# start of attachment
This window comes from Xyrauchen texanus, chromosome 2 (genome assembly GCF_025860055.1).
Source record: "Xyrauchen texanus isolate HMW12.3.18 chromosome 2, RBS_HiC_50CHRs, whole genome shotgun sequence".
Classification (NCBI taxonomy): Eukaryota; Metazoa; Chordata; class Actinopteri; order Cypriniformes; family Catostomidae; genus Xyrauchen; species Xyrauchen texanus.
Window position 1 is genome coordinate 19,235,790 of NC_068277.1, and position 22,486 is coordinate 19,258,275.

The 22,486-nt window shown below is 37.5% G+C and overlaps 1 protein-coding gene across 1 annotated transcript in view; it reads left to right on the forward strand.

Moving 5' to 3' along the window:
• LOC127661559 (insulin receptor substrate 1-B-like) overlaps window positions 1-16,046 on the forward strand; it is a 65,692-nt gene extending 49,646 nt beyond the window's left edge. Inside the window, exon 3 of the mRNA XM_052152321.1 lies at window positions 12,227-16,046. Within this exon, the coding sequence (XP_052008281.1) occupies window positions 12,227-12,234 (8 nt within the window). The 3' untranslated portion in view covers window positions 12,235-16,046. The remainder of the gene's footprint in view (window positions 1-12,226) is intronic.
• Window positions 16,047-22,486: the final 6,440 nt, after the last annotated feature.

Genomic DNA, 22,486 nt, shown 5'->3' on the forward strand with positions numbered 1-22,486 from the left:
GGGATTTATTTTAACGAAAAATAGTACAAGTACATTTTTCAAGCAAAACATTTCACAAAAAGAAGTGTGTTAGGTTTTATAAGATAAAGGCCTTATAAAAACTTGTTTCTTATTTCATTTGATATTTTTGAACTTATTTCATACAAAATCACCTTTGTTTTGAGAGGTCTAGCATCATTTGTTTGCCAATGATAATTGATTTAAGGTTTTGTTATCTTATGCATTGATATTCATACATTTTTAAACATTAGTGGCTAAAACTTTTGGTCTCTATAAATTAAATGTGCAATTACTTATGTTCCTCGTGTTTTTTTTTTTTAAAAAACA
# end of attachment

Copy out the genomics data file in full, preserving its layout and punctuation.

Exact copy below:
This window comes from Xyrauchen texanus, chromosome 2 (genome assembly GCF_025860055.1).
Source record: "Xyrauchen texanus isolate HMW12.3.18 chromosome 2, RBS_HiC_50CHRs, whole genome shotgun sequence".
Classification (NCBI taxonomy): Eukaryota; Metazoa; Chordata; class Actinopteri; order Cypriniformes; family Catostomidae; genus Xyrauchen; species Xyrauchen texanus.
Window position 1 is genome coordinate 19,235,790 of NC_068277.1, and position 22,486 is coordinate 19,258,275.

The 22,486-nt window shown below is 37.5% G+C and overlaps 1 protein-coding gene across 1 annotated transcript in view; it reads left to right on the forward strand.

Moving 5' to 3' along the window:
• LOC127661559 (insulin receptor substrate 1-B-like) overlaps window positions 1-16,046 on the forward strand; it is a 65,692-nt gene extending 49,646 nt beyond the window's left edge. Inside the window, exon 3 of the mRNA XM_052152321.1 lies at window positions 12,227-16,046. Within this exon, the coding sequence (XP_052008281.1) occupies window positions 12,227-12,234 (8 nt within the window). The 3' untranslated portion in view covers window positions 12,235-16,046. The remainder of the gene's footprint in view (window positions 1-12,226) is intronic.
• Window positions 16,047-22,486: the final 6,440 nt, after the last annotated feature.

Genomic DNA, 22,486 nt, shown 5'->3' on the forward strand with positions numbered 1-22,486 from the left:
GGGATTTATTTTAACGAAAAATAGTACAAGTACATTTTTCAAGCAAAACATTTCACAAAAAGAAGTGTGTTAGGTTTTATAAGATAAAGGCCTTATAAAAACTTGTTTCTTATTTCATTTGATATTTTTGAACTTATTTCATACAAAATCACCTTTGTTTTGAGAGGTCTAGCATCATTTGTTTGCCAATGATAATTGATTTAAGGTTTTGTTATCTTATGCATTGATATTCATACATTTTTAAACATTAGTGGCTAAAACTTTTGGTCTCTATAAATTAAATGTGCAATTACTTATGTTCCTCGTGTTTTTTTTTTTTAAAAAACA